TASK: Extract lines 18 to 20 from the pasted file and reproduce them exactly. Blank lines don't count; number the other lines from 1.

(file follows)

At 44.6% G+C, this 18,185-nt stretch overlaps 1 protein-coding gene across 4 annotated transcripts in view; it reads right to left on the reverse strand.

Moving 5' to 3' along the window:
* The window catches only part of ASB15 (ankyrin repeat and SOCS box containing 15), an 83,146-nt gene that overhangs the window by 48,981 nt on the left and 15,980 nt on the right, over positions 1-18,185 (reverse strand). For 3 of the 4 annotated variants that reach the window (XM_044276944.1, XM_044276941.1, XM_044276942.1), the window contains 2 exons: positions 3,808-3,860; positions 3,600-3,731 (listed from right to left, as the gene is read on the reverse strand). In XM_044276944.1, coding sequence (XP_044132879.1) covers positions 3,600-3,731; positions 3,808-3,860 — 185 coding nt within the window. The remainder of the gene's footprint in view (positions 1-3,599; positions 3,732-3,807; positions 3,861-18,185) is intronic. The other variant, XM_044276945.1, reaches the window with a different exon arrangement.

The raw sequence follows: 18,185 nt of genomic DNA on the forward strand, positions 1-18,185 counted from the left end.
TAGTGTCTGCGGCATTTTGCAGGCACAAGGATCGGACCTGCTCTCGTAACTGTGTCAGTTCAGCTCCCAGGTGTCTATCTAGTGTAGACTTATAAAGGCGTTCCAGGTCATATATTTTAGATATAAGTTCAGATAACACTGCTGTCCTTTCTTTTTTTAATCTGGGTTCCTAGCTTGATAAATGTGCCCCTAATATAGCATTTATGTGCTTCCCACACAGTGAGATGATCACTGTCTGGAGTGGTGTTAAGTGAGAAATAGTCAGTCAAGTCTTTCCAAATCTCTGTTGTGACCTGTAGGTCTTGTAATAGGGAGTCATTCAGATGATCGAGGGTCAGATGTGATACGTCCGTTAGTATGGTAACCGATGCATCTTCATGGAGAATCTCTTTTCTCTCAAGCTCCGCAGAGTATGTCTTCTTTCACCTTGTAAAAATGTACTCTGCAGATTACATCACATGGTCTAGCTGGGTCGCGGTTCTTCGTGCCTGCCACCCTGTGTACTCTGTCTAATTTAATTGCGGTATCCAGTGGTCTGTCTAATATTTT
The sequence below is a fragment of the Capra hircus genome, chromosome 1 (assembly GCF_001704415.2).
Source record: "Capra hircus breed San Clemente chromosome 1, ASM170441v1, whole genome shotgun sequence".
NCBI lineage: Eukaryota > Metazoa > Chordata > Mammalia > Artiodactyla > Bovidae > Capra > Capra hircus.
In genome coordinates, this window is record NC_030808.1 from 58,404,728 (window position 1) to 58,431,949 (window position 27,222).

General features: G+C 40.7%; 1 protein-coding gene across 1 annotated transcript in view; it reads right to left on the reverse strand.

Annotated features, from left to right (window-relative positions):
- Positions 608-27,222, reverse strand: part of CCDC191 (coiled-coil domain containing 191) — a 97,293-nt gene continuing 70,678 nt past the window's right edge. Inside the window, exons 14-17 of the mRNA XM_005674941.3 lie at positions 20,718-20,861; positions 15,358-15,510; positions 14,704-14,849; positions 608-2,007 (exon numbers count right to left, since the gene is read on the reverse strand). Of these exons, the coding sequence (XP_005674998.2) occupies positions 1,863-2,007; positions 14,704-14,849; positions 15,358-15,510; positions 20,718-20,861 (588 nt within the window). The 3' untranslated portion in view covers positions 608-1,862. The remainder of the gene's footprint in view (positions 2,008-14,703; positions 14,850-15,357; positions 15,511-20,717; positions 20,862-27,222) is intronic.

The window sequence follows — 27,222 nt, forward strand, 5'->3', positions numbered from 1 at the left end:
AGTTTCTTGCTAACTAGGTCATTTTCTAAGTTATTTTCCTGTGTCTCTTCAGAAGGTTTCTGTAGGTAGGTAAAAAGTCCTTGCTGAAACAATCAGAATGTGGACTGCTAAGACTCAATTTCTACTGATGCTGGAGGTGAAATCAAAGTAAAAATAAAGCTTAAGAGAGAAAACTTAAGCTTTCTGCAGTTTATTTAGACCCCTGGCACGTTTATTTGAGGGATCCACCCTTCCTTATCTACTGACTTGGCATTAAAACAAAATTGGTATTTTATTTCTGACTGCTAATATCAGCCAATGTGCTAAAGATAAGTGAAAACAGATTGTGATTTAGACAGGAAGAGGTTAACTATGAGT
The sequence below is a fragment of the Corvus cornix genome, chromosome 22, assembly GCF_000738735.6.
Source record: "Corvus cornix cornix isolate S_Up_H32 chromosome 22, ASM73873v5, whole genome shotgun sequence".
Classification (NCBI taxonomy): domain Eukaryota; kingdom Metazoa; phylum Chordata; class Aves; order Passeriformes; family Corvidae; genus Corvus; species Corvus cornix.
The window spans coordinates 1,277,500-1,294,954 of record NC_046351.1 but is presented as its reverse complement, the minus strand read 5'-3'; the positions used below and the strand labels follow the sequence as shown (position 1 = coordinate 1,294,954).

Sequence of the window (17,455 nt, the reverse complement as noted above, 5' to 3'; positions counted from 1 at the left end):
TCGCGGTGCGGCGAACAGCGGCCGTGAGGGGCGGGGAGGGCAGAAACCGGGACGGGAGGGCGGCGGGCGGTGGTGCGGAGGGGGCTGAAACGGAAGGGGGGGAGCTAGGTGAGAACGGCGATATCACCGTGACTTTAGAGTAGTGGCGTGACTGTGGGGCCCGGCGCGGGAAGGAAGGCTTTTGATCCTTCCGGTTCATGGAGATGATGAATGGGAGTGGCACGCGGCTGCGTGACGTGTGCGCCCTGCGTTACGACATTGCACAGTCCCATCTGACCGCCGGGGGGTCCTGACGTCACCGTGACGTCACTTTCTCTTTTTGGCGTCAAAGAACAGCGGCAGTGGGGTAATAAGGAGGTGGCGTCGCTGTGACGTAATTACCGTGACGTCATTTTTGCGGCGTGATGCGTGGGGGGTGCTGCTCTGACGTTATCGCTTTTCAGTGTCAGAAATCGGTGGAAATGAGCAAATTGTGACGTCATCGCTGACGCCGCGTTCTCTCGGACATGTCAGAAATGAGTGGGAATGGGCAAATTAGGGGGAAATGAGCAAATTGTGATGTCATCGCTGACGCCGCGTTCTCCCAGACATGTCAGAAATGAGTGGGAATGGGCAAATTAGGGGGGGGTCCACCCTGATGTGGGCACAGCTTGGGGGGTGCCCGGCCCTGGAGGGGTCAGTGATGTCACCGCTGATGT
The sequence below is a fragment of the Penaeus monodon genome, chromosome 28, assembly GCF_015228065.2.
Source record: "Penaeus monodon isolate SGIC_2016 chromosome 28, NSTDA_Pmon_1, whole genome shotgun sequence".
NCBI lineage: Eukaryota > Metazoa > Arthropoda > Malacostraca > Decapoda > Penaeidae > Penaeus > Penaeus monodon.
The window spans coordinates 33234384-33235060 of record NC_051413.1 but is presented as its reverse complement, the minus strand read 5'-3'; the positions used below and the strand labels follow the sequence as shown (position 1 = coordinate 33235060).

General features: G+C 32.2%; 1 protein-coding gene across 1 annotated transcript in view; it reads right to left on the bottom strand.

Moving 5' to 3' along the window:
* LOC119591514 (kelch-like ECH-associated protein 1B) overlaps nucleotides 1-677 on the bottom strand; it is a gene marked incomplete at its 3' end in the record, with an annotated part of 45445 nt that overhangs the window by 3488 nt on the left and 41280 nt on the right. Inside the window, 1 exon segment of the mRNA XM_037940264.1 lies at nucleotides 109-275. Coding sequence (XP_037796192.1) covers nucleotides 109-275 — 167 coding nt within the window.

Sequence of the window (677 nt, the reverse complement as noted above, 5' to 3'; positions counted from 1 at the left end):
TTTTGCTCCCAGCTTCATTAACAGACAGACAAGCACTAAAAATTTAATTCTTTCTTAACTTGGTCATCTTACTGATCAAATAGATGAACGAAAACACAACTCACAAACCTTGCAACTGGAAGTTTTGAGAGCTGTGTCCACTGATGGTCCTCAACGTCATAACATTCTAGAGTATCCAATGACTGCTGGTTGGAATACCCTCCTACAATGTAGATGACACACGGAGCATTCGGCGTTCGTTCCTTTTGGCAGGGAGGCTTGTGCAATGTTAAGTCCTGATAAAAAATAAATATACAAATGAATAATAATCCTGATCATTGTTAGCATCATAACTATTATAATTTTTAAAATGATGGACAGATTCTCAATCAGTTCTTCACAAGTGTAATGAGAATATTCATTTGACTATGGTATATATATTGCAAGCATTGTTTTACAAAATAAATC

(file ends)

The window spans coordinates 1,277,500-1,294,954 of record NC_046351.1 but is presented as its reverse complement, the minus strand read 5'-3'; the positions used below and the strand labels follow the sequence as shown (position 1 = coordinate 1,294,954).

Sequence of the window (17,455 nt, the reverse complement as noted above, 5' to 3'; positions counted from 1 at the left end):
TCGCGGTGCGGCGAACAGCGGCCGTGAGGGGCGGGGAGGGCAGAAACCGGGACGGGAGGGCGGCGGGCGGTGGTGCGGAGGGGGCTGAAACGGAAGGGGGGGAGCTAGGTGAGAACGGCGATATCACCGTGACTTTAGAGTAGTGGCGTGACTGTGGGGCCCGGCGCGGGAAGGAAGGCTTTTGATCCTTCCGGTTCATGGAGATGATGAATGGGAGTGGCACGCGGCTGCGTGACGTGTGCGCCCTGCGTTACGACATTGCACAGTCCCATCTGACCGCCGGGGGGTCCTGACGTCACCGTGACGTCACTTTCTCTTTTTGGCGTCAAAGAACAGCGGCAGTGGGGTAATAAGGAGGTGGCGTCGCTGTGACGTAATTACCGTGACGTCATTTTTGCGGCGTGATGCGTGGGGGGTGCTGCTCTGACGTTATCGCTTTTCAGTGTCAGAAATCGGTGGAAATGAGCAAATTGTGACGTCATCGCTGACGCCGCGTTCTCTCGGACATGTCAGAAATGAGTGGGAATGGGCAAATTAGGGGGAAATGAGCAAATTGTGATGTCATCGCTGACGCCGCGTTCTCCCAGACATGTCAGAAATGAGTGGGAATGGGCAAATTAGGGGGGGGTCCACCCTGATGTGGGCACAGCTTGGGGGGTGCCCGGCCCTGGAGGGGTCAGTGATGTCACCGCTGATGT